Peter O'Toole, Alec Guiness, Anthony Quinn, Jack Hawkins, Jose Ferrer
Sir David Lean
T.E. Lawrence, Robert Bolt
"Lawrence of Arabia" Review
When I stop to ponder David Lean's Oscar-winning epic "Lawrence of Arabia," I find myself at a point of speechlessness. There have never been adequate words for me to describe how I experience Lean's masterpiece. I can't find a way to express my thoughts, my feelings, my ideas. I become lost in my stillness, much like the film itself.
"Lawrence of Arabia" brings to mind Kubrick's "2001," another film that leaves me in virtual silence after a viewing. Seldom have I considered myself a cinema snob, but when I hear of individuals who say "It's so slow," "I can't stand it," "It's boring," or "It has no plot" I have to admit I find myself muttering under my breath "You are so clueless."
I suppose, on a certain level, I can understand why someone wouldn't appreciate a film such as "Lawrence of Arabia." We live in an immediate satisfaction culture, a film culture where American audiences are spoon fed the same formulaic crap year after year that has proven to be marketable no matter how often we see it. It has been years since a major studio has had the guts to produce a true epic...a film on the grand scale of a "Lawrence of Arabia." Partially, I blame the studios, however, they are not solely to blame. They are in business to make a profit, and as long as the American public keeps going to formulaic, bubble gum cinema it will keep getting produced.
In a recent viewing of "Lawrence of Arabia" at a local independent moviehouse, I found myself more in awe than ever. Quite literally, for the entire day after viewing the film I could barely speak, I could barely tolerate noise or crowds or distraction. I was still seeing and feeling and living and breathing the experience of "Lawrence of Arabia."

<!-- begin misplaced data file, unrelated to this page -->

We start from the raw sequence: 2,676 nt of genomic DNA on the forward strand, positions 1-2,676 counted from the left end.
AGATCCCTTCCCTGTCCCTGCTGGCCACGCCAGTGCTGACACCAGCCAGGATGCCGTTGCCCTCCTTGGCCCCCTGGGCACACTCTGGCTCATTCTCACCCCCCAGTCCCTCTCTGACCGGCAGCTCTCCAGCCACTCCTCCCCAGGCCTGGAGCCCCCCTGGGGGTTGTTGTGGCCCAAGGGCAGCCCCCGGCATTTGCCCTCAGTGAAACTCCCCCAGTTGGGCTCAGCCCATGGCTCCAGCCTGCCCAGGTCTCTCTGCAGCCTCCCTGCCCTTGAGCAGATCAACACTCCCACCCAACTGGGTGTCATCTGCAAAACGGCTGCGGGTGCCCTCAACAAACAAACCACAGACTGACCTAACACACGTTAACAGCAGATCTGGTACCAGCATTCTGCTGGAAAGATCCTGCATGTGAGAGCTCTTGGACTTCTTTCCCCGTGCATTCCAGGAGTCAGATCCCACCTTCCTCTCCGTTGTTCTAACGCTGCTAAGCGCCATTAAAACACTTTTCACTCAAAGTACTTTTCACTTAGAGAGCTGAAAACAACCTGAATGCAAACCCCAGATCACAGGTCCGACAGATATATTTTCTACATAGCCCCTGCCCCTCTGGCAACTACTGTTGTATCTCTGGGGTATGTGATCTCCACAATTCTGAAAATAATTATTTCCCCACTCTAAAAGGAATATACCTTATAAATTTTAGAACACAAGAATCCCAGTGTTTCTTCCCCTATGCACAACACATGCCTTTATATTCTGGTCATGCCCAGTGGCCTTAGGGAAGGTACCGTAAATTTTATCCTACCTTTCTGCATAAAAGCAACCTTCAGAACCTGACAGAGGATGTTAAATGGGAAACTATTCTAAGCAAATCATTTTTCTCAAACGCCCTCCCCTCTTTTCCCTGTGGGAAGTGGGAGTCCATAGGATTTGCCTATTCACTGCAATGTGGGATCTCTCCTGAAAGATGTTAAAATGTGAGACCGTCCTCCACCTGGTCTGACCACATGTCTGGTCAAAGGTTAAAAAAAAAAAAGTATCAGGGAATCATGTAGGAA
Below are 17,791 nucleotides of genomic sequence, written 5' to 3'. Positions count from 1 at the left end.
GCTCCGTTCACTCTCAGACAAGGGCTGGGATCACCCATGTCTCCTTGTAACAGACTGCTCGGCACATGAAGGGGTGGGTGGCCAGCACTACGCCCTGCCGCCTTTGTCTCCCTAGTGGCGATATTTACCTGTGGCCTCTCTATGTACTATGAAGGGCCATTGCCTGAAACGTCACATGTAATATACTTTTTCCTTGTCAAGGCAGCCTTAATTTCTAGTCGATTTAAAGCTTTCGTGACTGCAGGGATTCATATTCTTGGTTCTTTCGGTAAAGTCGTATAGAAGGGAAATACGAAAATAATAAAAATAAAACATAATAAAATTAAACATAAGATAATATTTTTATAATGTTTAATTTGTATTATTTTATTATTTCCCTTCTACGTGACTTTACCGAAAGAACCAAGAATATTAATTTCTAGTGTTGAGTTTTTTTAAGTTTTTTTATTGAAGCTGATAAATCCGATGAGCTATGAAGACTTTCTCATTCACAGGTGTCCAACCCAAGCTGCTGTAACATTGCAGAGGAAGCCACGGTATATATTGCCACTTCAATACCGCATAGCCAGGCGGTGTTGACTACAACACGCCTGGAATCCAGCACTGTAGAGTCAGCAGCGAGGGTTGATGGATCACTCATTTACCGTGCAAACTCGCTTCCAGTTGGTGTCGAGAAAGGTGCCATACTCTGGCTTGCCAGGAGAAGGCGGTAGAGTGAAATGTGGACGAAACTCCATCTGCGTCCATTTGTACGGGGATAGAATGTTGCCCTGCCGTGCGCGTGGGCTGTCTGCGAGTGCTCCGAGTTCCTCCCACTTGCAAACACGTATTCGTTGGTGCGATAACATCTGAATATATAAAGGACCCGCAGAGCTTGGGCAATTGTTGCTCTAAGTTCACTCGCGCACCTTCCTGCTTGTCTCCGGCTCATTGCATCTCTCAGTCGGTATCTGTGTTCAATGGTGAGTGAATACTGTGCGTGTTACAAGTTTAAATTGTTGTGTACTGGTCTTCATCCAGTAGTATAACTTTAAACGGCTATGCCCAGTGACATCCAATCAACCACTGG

The casting of Peter O'Toole in the lead role of T.E. Lawrence was a brave one, perhaps even foolish. Yet, it ends up being inspired casting as O'Toole brings forth such an unconventional character with charisma interwoven with sheer madness that to watch him on the screen is like watching a clueless madman harness all of his bold, frenetic energy and somehow manage to save the world. It is exactly this unconventional madness that makes it so believable that this man, without the knowledge of cultural norms and rivalries, is able to transform a nearly hopeless situation and unite rivals such as Prince Feisal (Alec Guiness), Sherif Ali (Omar Sharif), and Auda Abu Tayi (Anthony Quinn). It is with abandon that Lawrence forges ahead when so many others would have deemed the task impossible. His madness will not allow him to be afraid or even hesitant of the challenges ahead of him.
It is hard to imagine the mind that envisioned "Lawrence of Arabia." It is hard to imagine a vision that saw the intricate details, the quiet moments, the simple, yet mind-numbing cinematography that says so much in utter silence. How did David Lean envision a film so clearly that he could use the vastness of the desert as the backdrop for the vastness of T.E. Lawrence? To know the story of T.E. Lawrence...the intricacies, the truths, the myths, the legends, the rumors...is to know the absolute beauty, wisdom, grace and clarity of David Lean's "Lawrence of Arabia."
I am sitting here. The room is silent. I have turned off my television and dimmed my lights as I finish this review. Even writing this review, I am taken back to the experience of watching "Lawrence of Arabia." I can barely keep my eyes open as I remember Peter O'Toole's victory dance across a Turkish train, as I feel the vastness of the desert as a single man walks forward in the distance, as I listen to the sparse words between rival factions finding a common ground, and as I become surrounded by the vastness of "Lawrence of Arabia" once again
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